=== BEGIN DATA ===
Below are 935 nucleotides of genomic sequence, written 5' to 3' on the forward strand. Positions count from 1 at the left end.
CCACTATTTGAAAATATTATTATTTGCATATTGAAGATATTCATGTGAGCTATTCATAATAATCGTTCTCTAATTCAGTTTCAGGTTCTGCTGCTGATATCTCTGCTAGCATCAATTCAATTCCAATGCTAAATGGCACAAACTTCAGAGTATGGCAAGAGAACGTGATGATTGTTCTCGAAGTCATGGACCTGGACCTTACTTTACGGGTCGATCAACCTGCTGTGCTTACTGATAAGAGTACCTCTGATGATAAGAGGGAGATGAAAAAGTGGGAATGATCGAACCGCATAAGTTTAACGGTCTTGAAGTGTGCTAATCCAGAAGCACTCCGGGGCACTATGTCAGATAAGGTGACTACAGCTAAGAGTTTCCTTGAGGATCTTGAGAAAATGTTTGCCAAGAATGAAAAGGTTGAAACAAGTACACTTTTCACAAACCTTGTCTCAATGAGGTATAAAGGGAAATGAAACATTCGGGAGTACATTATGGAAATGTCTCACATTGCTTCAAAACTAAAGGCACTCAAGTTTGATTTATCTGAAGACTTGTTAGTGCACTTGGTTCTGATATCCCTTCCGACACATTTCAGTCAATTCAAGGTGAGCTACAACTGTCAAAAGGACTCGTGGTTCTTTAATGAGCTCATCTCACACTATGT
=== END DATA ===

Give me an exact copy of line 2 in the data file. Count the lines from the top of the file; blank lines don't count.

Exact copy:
CCACTATTTGAAAATATTATTATTTGCATATTGAAGATATTCATGTGAGCTATTCATAATAATCGTTCTCTAATTCAGTTTCAGGTTCTGCTGCTGATATCTCTGCTAGCATCAATTCAATTCCAATGCTAAATGGCACAAACTTCAGAGTATGGCAAGAGAACGTGATGATTGTTCTCGAAGTCATGGACCTGGACCTTACTTTACGGGTCGATCAACCTGCTGTGCTTACTGATAAGAGTACCTCTGATGATAAGAGGGAGATGAAAAAGTGGGAATGATCGAACCGCATAAGTTTAACGGTCTTGAAGTGTGCTAATCCAGAAGCACTCCGGGGCACTATGTCAGATAAGGTGACTACAGCTAAGAGTTTCCTTGAGGATCTTGAGAAAATGTTTGCCAAGAATGAAAAGGTTGAAACAAGTACACTTTTCACAAACCTTGTCTCAATGAGGTATAAAGGGAAATGAAACATTCGGGAGTACATTATGGAAATGTCTCACATTGCTTCAAAACTAAAGGCACTCAAGTTTGATTTATCTGAAGACTTGTTAGTGCACTTGGTTCTGATATCCCTTCCGACACATTTCAGTCAATTCAAGGTGAGCTACAACTGTCAAAAGGACTCGTGGTTCTTTAATGAGCTCATCTCACACTATGT